The drought is also affecting the local water supply. Ma Lina’s classmate, An Xiaokang, also lives in the village. He recalls when there was a stream in the gully running through the village. The year before last he caught tadpoles there but now there’s nothing but a dry riverbed.
Nowadays, it’s rare to find clean water when drilling a well, with most producing salty or bitter water. Soluble solids and sulphates exceed permitted levels by several times according to the Xiji county water authorities. Even local reservoirs are filled with salty water.
“There used to be several good wells near the village but there are far fewer now. There’s just less water in general,” says An Xiaokang, watching a herd of cattle pass by on their way to drink.
Cattle drink from a pond [image by Kang Ning]
With less rainfall, people in Xihaigu have grown careful to store water and reuse it. Ma Lina’s family capture it from the surrounding grounds and the roof of their home and store it in cisterns. Funded by the government, Ma Lina’s family have a tank for the home, another for the livestock, and one more to help irrigate their fields. In the house, there’s a water bucket near the basin where grey water is poured for reuse.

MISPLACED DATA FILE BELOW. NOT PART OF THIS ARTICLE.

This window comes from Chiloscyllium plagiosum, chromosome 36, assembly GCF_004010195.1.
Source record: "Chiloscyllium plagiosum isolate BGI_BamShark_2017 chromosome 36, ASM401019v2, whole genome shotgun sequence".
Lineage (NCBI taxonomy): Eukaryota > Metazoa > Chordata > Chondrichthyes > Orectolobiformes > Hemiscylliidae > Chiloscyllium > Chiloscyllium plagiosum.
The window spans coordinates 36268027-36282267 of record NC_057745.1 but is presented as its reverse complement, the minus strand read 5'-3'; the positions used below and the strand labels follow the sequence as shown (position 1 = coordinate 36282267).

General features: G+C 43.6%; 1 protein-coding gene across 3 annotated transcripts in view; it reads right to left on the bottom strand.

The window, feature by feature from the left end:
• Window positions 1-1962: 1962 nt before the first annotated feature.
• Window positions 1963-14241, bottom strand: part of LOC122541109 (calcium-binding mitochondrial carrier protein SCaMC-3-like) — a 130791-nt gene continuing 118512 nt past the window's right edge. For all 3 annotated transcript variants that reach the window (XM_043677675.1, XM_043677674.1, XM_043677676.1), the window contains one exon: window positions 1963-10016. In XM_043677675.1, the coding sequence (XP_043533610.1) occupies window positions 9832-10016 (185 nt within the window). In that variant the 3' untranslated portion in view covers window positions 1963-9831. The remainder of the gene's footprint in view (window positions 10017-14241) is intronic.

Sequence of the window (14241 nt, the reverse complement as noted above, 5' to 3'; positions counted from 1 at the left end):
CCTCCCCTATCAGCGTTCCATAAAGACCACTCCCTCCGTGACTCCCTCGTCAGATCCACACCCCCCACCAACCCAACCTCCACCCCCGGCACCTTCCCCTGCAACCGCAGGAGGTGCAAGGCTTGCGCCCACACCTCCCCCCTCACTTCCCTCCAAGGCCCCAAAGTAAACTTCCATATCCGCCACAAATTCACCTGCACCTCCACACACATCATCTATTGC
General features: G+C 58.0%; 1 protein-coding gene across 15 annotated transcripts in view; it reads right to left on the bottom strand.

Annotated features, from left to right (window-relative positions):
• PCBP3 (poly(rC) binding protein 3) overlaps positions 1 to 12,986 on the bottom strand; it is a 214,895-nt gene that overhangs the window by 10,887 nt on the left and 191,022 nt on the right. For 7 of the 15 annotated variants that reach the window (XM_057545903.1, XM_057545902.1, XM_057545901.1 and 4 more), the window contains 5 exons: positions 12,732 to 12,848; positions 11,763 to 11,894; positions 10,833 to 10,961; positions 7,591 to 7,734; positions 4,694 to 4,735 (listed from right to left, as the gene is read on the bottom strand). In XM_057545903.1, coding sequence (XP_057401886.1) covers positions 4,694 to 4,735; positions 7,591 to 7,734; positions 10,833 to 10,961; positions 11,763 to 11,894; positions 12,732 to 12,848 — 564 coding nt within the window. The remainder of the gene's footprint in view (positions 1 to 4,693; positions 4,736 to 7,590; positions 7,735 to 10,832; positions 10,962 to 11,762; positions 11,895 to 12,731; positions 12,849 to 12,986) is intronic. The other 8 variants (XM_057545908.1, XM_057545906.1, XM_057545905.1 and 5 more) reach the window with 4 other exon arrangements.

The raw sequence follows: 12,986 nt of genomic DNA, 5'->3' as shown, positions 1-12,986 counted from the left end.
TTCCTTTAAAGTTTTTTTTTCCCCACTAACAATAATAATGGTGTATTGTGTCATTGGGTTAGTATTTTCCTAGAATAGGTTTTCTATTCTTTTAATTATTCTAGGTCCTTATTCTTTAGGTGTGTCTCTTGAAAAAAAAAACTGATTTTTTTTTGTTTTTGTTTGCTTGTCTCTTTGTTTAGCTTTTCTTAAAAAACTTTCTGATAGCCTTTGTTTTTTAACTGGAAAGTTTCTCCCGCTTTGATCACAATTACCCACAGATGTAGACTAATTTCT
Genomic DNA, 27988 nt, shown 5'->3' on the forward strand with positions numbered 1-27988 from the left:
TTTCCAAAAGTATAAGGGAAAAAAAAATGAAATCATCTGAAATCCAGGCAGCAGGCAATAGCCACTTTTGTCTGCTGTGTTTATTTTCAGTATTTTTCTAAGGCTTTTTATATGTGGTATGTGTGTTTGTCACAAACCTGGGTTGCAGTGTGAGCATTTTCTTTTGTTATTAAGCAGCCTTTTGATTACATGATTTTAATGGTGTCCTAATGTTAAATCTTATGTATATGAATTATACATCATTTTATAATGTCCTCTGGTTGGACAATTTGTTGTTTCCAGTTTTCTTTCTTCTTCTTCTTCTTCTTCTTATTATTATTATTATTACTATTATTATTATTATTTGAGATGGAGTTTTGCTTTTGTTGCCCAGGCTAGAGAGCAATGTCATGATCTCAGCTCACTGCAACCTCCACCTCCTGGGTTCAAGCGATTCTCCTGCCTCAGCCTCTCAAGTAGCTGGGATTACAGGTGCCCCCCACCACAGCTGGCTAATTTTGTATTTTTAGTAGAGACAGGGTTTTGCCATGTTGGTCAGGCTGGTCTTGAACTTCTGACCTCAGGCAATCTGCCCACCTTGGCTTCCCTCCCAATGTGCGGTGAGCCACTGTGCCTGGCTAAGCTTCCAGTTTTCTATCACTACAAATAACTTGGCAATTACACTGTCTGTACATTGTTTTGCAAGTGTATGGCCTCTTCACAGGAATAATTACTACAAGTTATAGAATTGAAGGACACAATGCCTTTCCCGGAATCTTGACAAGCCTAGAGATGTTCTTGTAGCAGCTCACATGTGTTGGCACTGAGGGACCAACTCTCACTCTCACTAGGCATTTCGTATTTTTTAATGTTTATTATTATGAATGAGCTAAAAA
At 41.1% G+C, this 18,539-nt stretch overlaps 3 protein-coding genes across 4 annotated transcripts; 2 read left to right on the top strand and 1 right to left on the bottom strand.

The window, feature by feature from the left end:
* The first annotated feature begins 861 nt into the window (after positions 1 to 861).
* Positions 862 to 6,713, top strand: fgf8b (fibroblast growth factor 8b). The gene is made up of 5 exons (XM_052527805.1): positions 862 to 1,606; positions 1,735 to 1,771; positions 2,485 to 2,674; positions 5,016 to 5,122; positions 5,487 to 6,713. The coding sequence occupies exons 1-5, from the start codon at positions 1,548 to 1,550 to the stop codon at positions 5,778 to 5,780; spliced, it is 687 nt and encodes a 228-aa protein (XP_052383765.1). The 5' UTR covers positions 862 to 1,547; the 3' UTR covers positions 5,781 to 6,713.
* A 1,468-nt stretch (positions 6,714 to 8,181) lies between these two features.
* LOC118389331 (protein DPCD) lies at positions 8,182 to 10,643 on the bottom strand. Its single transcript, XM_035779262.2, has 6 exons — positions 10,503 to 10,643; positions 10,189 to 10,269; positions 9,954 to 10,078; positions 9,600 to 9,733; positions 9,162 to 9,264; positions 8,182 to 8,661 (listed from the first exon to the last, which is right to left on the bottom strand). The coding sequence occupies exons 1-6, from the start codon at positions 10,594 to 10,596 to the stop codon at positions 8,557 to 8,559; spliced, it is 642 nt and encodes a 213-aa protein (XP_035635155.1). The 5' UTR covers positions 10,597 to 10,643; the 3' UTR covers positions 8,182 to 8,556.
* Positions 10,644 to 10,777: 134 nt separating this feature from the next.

Better agricultural techniques could boost the income for those labouring in the arid fields of Xihaigu. In a paper on the impact of climate change on the livelihoods of farming households in Xiji, Dai Hailong of Ningxia University’s School of Resources and Environment says “planting of drought-resistant and water-efficient crops should be expanded, to better cope with water shortages. Autumn planting should also be expanded.”
In 2015, An Xiaokang’s grandfather, An Jianhua, started covering some of his potato fields with a protective covering. Despite lower rainfall, the potatoes grown under plastic were of a good size. An Jianhua dreams of better irrigation techniques that would let him use stored water to nourish his terraced fields, or of growing more suitable crops like fruit trees or medicinal plants.
There are myths in Xihaigu about a Jade Dragon god that can summon the rains.
“About twenty kilometres away there’s a lake, Dawn Lake, and there’s a white dragon there which can call up the wind and rain,” says An Xiaokang, remembering tales the old folk told him when he was little. “In the past, people would pray to the Jade Dragon in times of drought. Ample water has been a luxury for generations.”
Every house in Licha now has a tap outside next to an access hatch marked “Ningxia Xiji Urban-Rural Water Company”. The taps are part of a four billion yuan (US$581 million) water security initiative for central and southern Ningxia. Last October, the Ningxia government held a ceremony in nearby Yuanzhou to celebrate its completion.
The taps in Licha have been in place for ages and cost households 500 yuan to install but there’s still no water. A village official explains that most of the water supply project is complete but the complex terrain means further work is needed before everyone will have access.